Integrated operations enhance value creation
Statoil aims to operate its installations on the Norwegian continental shelf (NCS) even more safely and efficiently by practising integrated operations.
In integrated operations, specialists work closely together in collaboration rooms and in real time, and are thereby able to correct a course as they go along.
"Our ambition is to make the work processes faster, safer and better; that will lead to enhanced value creation and safer operations," said Adolfo Henriquez in his presentation at a press conference during the Offshore Northern Seas (ONS) oil exhibition and conference on 24 August.
Mr Henriquez is manager for integrated operations at Statoil.
"Statoil is at the cutting edge of developments, with the group applying new technology and new collaboration solutions," says Mr Henriquez.
"The result is better dialogue across specialist disciplines and closer cooperation between employees on land and offshore."
Mr Henriquez mentioned several examples of concrete measures within integrated operations that have enhanced value creation.
On the Statfjord field in the North Sea, sand production from the wells is monitored around the clock. The engineers on land are notified by mobile phone if it is necessary to take any action with regard to the sand production.
"New technology means that we can bring the data to the experts, instead of bringing the experts to the data," says Mr Henriquez.
Statoil uses new technology on the Snorre field in the North Sea to monitor rotating equipment. By working more smartly, the period of time between maintenance actions has increased from 750 hours to 4,000 hours. This resulted in value creation of NOK 100 million for Snorre in 2005. At the same time the risk of equipment breaking down is reduced.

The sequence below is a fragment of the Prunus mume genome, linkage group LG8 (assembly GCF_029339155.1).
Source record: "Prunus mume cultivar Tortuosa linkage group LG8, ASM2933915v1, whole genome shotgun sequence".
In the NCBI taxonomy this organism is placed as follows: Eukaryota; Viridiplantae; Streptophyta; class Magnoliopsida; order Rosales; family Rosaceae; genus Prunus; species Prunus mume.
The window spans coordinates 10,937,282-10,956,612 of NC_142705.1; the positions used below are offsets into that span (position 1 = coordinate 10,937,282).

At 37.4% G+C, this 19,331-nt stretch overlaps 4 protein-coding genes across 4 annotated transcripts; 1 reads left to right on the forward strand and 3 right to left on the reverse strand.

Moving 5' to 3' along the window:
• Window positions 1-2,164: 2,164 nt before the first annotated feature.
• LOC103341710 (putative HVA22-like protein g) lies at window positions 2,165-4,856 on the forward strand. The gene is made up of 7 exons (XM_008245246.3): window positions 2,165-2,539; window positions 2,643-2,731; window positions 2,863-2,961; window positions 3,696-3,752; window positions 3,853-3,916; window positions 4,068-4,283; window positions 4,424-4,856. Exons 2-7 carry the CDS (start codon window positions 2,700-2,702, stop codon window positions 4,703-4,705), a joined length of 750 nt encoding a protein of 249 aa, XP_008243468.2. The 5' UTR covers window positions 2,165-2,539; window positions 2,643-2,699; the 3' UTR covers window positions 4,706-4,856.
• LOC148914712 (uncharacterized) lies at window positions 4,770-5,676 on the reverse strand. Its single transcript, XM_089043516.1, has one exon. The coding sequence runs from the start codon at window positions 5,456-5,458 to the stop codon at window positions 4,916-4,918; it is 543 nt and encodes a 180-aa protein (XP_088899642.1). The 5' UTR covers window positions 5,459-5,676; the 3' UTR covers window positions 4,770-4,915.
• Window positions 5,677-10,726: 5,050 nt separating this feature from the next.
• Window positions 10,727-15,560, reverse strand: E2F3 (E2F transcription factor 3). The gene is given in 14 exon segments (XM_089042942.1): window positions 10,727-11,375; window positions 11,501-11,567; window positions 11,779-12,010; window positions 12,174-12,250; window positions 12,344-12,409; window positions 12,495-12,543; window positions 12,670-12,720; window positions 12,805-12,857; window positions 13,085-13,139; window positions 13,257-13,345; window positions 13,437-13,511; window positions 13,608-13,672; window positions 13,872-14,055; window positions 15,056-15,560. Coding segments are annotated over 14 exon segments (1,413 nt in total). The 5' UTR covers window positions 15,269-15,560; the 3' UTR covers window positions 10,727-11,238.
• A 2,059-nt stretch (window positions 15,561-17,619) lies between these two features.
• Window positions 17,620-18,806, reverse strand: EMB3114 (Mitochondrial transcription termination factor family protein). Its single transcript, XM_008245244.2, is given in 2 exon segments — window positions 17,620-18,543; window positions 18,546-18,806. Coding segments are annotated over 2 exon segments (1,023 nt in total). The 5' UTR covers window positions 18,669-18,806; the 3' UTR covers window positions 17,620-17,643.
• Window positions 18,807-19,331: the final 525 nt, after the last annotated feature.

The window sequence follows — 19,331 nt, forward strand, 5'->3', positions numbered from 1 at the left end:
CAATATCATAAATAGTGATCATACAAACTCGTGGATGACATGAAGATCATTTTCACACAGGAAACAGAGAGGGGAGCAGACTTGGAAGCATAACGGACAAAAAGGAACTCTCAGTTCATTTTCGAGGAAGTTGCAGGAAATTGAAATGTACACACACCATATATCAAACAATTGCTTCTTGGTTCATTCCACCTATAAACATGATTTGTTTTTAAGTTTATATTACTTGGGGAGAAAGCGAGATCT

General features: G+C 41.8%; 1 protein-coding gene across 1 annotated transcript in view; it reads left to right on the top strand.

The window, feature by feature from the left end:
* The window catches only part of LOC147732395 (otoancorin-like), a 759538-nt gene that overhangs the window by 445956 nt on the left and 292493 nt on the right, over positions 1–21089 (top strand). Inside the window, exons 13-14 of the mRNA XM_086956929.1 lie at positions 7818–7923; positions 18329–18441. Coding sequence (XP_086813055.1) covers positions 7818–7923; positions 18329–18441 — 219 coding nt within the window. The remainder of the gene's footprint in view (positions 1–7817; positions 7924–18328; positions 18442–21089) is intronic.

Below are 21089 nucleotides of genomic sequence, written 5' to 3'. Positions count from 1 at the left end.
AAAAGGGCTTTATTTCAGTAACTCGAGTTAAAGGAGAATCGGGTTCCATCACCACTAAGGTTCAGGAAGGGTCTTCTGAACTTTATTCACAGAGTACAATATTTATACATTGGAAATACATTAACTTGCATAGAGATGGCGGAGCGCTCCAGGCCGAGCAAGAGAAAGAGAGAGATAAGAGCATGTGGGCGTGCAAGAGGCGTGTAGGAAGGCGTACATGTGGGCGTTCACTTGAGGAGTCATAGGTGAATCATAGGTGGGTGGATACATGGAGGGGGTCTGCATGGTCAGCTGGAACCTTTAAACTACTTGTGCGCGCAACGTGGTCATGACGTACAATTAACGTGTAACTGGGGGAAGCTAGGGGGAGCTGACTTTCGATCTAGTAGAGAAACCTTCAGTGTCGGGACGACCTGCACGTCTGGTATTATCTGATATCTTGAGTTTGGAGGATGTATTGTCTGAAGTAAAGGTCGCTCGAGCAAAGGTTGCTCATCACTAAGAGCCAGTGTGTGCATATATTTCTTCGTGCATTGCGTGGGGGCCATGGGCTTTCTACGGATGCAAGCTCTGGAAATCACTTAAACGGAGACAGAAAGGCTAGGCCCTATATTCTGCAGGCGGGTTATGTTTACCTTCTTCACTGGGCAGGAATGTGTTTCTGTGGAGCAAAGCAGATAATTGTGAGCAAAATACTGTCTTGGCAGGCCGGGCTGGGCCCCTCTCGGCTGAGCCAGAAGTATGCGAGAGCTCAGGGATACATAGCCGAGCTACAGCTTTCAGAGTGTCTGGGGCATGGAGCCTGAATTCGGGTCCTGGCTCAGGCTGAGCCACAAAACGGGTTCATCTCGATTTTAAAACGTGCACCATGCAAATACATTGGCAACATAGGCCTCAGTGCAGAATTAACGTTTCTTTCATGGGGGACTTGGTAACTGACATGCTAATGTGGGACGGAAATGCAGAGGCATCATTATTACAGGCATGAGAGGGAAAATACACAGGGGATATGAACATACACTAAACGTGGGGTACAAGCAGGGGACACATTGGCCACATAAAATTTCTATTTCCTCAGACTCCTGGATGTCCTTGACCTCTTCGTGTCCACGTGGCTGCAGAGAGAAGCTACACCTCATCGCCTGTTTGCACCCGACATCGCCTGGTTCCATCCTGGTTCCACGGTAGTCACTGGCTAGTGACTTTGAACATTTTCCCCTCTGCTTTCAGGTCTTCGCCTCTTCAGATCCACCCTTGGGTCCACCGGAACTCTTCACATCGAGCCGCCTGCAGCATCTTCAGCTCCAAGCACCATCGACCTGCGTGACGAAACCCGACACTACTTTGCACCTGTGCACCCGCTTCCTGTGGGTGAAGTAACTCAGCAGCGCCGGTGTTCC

When the Snøhvit field in the Barents Sea comes on stream in 2007, it will be remotely controlled from land. This is also an example of how safe, cost-effective operations with high production regularity and minimum staffing can create value.
"New methods entail flexible use of personnel," Mr Henriquez notes. "When work processes are made simpler, personnel may be transferred to other, more demanding projects."
A report issued recently by the Norwegian Oil Industry Association (OLF) concludes that integrated operations can provide at least NOK 250 billion in increased earnings on the NCS by 2015.
"The oil industry in Norway is considered to be a world leader in this field," Mr Henriquez emphasises. "Statoil accounts for nearly 60% of production on the NCS. Success in integrated operations is necessary if the group is to meet its ambitious goals."